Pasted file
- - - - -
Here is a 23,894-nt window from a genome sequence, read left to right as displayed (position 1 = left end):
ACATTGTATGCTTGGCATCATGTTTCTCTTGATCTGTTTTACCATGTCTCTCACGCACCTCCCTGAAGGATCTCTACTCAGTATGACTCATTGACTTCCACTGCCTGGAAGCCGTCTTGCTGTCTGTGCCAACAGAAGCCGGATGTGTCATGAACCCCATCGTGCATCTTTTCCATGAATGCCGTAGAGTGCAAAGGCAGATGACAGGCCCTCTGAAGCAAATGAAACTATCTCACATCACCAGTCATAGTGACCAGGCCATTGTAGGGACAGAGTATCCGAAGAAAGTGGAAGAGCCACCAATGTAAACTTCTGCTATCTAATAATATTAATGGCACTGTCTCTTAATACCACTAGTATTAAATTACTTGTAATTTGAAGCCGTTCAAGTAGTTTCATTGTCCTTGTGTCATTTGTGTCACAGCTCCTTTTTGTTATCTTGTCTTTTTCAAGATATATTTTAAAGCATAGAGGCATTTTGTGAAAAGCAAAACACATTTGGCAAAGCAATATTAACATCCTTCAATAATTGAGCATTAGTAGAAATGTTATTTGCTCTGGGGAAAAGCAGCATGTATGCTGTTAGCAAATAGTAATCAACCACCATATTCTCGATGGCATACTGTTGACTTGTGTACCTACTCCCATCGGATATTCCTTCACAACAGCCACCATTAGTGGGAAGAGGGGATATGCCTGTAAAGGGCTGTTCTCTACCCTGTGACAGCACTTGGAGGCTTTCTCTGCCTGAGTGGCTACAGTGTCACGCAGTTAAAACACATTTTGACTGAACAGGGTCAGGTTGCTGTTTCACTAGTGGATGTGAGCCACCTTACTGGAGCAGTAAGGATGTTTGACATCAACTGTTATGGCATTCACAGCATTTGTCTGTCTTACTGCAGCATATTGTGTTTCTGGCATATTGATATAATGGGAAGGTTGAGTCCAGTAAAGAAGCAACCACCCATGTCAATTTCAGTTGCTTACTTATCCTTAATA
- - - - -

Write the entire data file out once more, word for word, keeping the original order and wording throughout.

Here is a 23,894-nt window from a genome sequence, read left to right as displayed (position 1 = left end):
ACATTGTATGCTTGGCATCATGTTTCTCTTGATCTGTTTTACCATGTCTCTCACGCACCTCCCTGAAGGATCTCTACTCAGTATGACTCATTGACTTCCACTGCCTGGAAGCCGTCTTGCTGTCTGTGCCAACAGAAGCCGGATGTGTCATGAACCCCATCGTGCATCTTTTCCATGAATGCCGTAGAGTGCAAAGGCAGATGACAGGCCCTCTGAAGCAAATGAAACTATCTCACATCACCAGTCATAGTGACCAGGCCATTGTAGGGACAGAGTATCCGAAGAAAGTGGAAGAGCCACCAATGTAAACTTCTGCTATCTAATAATATTAATGGCACTGTCTCTTAATACCACTAGTATTAAATTACTTGTAATTTGAAGCCGTTCAAGTAGTTTCATTGTCCTTGTGTCATTTGTGTCACAGCTCCTTTTTGTTATCTTGTCTTTTTCAAGATATATTTTAAAGCATAGAGGCATTTTGTGAAAAGCAAAACACATTTGGCAAAGCAATATTAACATCCTTCAATAATTGAGCATTAGTAGAAATGTTATTTGCTCTGGGGAAAAGCAGCATGTATGCTGTTAGCAAATAGTAATCAACCACCATATTCTCGATGGCATACTGTTGACTTGTGTACCTACTCCCATCGGATATTCCTTCACAACAGCCACCATTAGTGGGAAGAGGGGATATGCCTGTAAAGGGCTGTTCTCTACCCTGTGACAGCACTTGGAGGCTTTCTCTGCCTGAGTGGCTACAGTGTCACGCAGTTAAAACACATTTTGACTGAACAGGGTCAGGTTGCTGTTTCACTAGTGGATGTGAGCCACCTTACTGGAGCAGTAAGGATGTTTGACATCAACTGTTATGGCATTCACAGCATTTGTCTGTCTTACTGCAGCATATTGTGTTTCTGGCATATTGATATAATGGGAAGGTTGAGTCCAGTAAAGAAGCAACCACCCATGTCAATTTCAGTTGCTTACTTATCCTTAATA